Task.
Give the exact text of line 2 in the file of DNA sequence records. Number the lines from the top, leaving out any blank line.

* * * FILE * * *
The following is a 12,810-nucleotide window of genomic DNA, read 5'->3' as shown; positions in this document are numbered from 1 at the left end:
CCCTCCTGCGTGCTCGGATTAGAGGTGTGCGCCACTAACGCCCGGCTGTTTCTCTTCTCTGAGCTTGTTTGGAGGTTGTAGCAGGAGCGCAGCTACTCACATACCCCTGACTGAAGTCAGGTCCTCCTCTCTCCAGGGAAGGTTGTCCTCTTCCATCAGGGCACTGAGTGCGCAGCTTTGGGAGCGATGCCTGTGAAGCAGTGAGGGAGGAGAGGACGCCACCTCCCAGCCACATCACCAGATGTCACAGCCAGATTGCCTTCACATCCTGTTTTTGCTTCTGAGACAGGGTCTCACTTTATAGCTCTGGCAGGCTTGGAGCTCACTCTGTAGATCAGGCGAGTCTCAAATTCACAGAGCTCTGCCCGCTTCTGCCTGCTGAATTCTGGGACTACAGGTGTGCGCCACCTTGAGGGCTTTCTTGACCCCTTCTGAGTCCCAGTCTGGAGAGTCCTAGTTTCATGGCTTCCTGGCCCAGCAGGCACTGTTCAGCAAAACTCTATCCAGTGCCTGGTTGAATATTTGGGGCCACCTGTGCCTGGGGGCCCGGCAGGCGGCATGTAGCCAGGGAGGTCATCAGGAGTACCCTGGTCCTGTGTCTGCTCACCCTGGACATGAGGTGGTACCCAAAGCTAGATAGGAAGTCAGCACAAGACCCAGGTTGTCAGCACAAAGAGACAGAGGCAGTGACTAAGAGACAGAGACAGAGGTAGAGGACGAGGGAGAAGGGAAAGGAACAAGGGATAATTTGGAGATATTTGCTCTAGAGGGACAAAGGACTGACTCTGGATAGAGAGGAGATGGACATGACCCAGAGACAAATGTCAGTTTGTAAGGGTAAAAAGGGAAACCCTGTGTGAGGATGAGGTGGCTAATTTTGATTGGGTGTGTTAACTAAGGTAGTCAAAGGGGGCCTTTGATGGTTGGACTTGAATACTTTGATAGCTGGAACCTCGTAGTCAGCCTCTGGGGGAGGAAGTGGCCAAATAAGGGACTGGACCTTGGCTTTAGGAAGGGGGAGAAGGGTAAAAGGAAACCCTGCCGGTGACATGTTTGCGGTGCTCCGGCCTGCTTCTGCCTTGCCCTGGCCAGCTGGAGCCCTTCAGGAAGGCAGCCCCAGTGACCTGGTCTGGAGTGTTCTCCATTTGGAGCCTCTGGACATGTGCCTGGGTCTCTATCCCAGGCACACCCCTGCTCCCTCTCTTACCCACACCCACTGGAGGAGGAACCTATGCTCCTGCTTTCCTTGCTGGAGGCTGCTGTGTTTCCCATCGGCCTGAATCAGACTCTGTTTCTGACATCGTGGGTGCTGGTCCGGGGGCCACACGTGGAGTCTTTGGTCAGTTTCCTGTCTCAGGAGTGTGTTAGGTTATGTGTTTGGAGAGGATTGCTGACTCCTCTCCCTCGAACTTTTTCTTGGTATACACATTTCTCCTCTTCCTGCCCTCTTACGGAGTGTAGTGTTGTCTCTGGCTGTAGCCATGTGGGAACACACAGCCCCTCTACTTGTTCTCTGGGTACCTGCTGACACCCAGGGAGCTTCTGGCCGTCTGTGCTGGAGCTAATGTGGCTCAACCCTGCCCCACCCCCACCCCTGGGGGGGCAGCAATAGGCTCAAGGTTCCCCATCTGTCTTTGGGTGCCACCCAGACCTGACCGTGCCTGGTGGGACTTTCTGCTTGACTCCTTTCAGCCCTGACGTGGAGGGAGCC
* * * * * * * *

CCCTCCTGCGTGCTCGGATTAGAGGTGTGCGCCACTAACGCCCGGCTGTTTCTCTTCTCTGAGCTTGTTTGGAGGTTGTAGCAGGAGCGCAGCTACTCACATACCCCTGACTGAAGTCAGGTCCTCCTCTCTCCAGGGAAGGTTGTCCTCTTCCATCAGGGCACTGAGTGCGCAGCTTTGGGAGCGATGCCTGTGAAGCAGTGAGGGAGGAGAGGACGCCACCTCCCAGCCACATCACCAGATGTCACAGCCAGATTGCCTTCACATCCTGTTTTTGCTTCTGAGACAGGGTCTCACTTTATAGCTCTGGCAGGCTTGGAGCTCACTCTGTAGATCAGGCGAGTCTCAAATTCACAGAGCTCTGCCCGCTTCTGCCTGCTGAATTCTGGGACTACAGGTGTGCGCCACCTTGAGGGCTTTCTTGACCCCTTCTGAGTCCCAGTCTGGAGAGTCCTAGTTTCATGGCTTCCTGGCCCAGCAGGCACTGTTCAGCAAAACTCTATCCAGTGCCTGGTTGAATATTTGGGGCCACCTGTGCCTGGGGGCCCGGCAGGCGGCATGTAGCCAGGGAGGTCATCAGGAGTACCCTGGTCCTGTGTCTGCTCACCCTGGACATGAGGTGGTACCCAAAGCTAGATAGGAAGTCAGCACAAGACCCAGGTTGTCAGCACAAAGAGACAGAGGCAGTGACTAAGAGACAGAGACAGAGGTAGAGGACGAGGGAGAAGGGAAAGGAACAAGGGATAATTTGGAGATATTTGCTCTAGAGGGACAAAGGACTGACTCTGGATAGAGAGGAGATGGACATGACCCAGAGACAAATGTCAGTTTGTAAGGGTAAAAAGGGAAACCCTGTGTGAGGATGAGGTGGCTAATTTTGATTGGGTGTGTTAACTAAGGTAGTCAAAGGGGGCCTTTGATGGTTGGACTTGAATACTTTGATAGCTGGAACCTCGTAGTCAGCCTCTGGGGGAGGAAGTGGCCAAATAAGGGACTGGACCTTGGCTTTAGGAAGGGGGAGAAGGGTAAAAGGAAACCCTGCCGGTGACATGTTTGCGGTGCTCCGGCCTGCTTCTGCCTTGCCCTGGCCAGCTGGAGCCCTTCAGGAAGGCAGCCCCAGTGACCTGGTCTGGAGTGTTCTCCATTTGGAGCCTCTGGACATGTGCCTGGGTCTCTATCCCAGGCACACCCCTGCTCCCTCTCTTACCCACACCCACTGGAGGAGGAACCTATGCTCCTGCTTTCCTTGCTGGAGGCTGCTGTGTTTCCCATCGGCCTGAATCAGACTCTGTTTCTGACATCGTGGGTGCTGGTCCGGGGGCCACACGTGGAGTCTTTGGTCAGTTTCCTGTCTCAGGAGTGTGTTAGGTTATGTGTTTGGAGAGGATTGCTGACTCCTCTCCCTCGAACTTTTTCTTGGTATACACATTTCTCCTCTTCCTGCCCTCTTACGGAGTGTAGTGTTGTCTCTGGCTGTAGCCATGTGGGAACACACAGCCCCTCTACTTGTTCTCTGGGTACCTGCTGACACCCAGGGAGCTTCTGGCCGTCTGTGCTGGAGCTAATGTGGCTCAACCCTGCCCCACCCCCACCCCTGGGGGGGCAGCAATAGGCTCAAGGTTCCCCATCTGTCTTTGGGTGCCACCCAGACCTGACCGTGCCTGGTGGGACTTTCTGCTTGACTCCTTTCAGCCCTGACGTGGAGGGAGCC